A new move by hard-line Islamic groups in Bekasi to push for the creation of Islamic militant units to fight the “Christianization problem” and serve as morality police is just the latest in a string of incidents highlighting the increasing religious tension in the city just east of Jakarta.
On June 19, the 17-meter “Tiga Mojang” statue at the Haparan Indah housing complex was dismantled because “it does not posses a permit.” But it followed protests by about 1,000 members from 60 hard-line Islamic organizations.
A day later, the first day of the Bekasi Islamic Congress, the Pondok Timur Indah Church was shut down “because the congregation held prayers in a place where they were not supposed to.”
In May, St. Bellarminus, a Catholic school in Bekasi, was attacked by a group of people offended by a student blog that displayed the school’s name and posted pictures and writing reportedly defaming Islam.
In February, members of the hard-line Islam Defenders Front (FPI) forcibly closed the Galilea Church in Bekasi, alleging that the congregation had been trying to convert Muslims.
But this latest plan, announced on Sunday at the conclusion of the Islamic congress, could be one step too far, pluralism advocates warned.
“The call to ‘enforce’ a certain group against the other could provoke the disintegration of the community and cause useless political tension,” said Syafi’i Anwar, the executive director of the International Center for Islam and Pluralism.
Speaking on behalf of the Wahid Institute, Yenny Wahid demanded the government be more assertive toward hard-line religious groups.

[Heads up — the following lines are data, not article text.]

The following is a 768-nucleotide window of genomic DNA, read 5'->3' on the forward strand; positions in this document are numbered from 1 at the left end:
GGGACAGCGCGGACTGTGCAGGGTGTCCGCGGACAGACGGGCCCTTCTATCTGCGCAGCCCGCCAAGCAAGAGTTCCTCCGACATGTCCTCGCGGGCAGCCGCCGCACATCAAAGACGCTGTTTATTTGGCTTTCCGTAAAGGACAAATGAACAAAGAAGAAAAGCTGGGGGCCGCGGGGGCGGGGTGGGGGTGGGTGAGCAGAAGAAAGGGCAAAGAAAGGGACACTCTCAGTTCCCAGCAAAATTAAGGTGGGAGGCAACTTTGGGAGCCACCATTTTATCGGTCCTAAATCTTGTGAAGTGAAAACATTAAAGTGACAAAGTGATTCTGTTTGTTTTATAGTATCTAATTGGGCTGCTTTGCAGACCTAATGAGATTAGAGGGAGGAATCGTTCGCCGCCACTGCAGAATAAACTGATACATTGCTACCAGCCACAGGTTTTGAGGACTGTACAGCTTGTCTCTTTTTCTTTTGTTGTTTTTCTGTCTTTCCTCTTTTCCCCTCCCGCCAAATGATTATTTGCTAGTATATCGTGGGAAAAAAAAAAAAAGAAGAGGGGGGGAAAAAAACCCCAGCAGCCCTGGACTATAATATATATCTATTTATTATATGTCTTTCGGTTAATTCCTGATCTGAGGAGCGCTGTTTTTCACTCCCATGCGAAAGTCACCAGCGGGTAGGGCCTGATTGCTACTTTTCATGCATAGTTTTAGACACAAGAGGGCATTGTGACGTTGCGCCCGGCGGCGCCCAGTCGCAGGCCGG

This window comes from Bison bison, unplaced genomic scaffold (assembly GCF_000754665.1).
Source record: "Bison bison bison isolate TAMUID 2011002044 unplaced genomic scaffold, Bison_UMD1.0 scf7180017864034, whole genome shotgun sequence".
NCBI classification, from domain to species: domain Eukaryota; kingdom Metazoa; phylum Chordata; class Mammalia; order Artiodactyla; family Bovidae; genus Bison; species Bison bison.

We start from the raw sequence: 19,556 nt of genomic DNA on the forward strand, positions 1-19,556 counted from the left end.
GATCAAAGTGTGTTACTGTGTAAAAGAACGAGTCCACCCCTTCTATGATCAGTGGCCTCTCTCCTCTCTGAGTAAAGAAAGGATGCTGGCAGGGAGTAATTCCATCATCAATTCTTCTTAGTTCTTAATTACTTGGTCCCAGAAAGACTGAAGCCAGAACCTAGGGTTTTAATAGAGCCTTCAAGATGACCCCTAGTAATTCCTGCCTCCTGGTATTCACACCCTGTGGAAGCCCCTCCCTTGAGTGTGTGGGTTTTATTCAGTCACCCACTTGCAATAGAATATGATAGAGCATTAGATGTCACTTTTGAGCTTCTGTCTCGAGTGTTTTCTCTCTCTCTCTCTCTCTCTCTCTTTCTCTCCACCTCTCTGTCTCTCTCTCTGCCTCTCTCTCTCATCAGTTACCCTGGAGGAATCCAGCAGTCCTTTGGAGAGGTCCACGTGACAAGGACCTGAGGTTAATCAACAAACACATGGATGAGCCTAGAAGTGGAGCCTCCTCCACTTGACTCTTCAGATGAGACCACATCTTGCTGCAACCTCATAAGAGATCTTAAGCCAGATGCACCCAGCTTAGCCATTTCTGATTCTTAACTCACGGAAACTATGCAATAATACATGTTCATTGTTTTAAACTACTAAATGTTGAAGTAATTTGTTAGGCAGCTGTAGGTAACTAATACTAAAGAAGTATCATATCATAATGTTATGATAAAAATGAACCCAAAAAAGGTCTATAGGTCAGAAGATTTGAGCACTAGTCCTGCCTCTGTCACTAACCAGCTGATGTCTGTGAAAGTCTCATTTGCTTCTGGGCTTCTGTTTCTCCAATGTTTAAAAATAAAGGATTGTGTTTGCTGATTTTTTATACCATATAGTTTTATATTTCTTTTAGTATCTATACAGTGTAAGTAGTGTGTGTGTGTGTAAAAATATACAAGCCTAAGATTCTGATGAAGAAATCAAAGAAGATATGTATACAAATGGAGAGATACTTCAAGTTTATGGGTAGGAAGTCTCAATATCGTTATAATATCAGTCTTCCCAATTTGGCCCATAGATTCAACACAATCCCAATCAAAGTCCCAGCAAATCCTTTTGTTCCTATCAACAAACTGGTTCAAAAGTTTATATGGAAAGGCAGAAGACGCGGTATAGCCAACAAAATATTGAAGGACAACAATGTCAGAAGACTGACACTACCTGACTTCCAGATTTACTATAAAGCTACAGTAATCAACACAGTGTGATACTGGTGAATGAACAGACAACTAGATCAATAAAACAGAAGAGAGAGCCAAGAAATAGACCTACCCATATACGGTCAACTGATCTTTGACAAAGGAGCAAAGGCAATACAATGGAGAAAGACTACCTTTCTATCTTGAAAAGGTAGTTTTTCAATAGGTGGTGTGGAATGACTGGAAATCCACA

“Anarchism on behalf of religion is increasing, and the government seems to fear any group that uses Islam,” she said.
“We do not want to be like Afghanistan under the Taliban.”
Rev. Palti Panjaitan of the HKBP Filadelfia congregation in Bekasi, which has been refused a permit to build a church, agreed, saying that recently members of “several groups have become freer to do whatever they want.”
“The current situation makes me want to separate myself from Indonesia,” he said.
Yenny theorized that support from government officials could be fueling the situation.
The Bekasi Islamic Congress, for instance, was held after Islamic organizations including the FPI and the Bekasi Islamic Missionary Council (DDI Bekasi) had warned Bekasi Mayor Mochtar Mohammad of more demonstrations targeted at his administration should the congress not be allowed.
“I wonder why a lot of officials are so cowed by the intimidation from these Islamic groups,” Yenny said.
On the other hand, Palti surmised that the people of Bekasi, just outside the capital, had seen an increasing number of migrants in the past few years and perhaps were not ready to deal with them.
“We heard rumors of people saying that our church was an effort of Christianization,” he said. “That’s why they pressure the government to never issue us a building permit for our church.”
Palti said his church was strictly for Batak Protestants as they used the Batak dialect in their services.
Regardless of the reason, both Syafi’i and Yenny say the situation in Bekasi should not be tolerated.
“Shariah in Islam ensures justice and fairness for all,” Syafi’i said. “Rahmatulillalamin , not rahmatulilislam [Blessings to all, not blessings to Islam],” he said, quoting a verse from the Koran.
Indonesia is a pluralistic country, so enforcing Shariah law would violate the Pancasila and 1945 Constitution, he added.
Yenny said the Indonesian state was one based on the supremacy of the law.
“This country does not punish those who would change their religion,” she said. “In fact, the freedom to worship is enshrined in the 1945 Constitution.”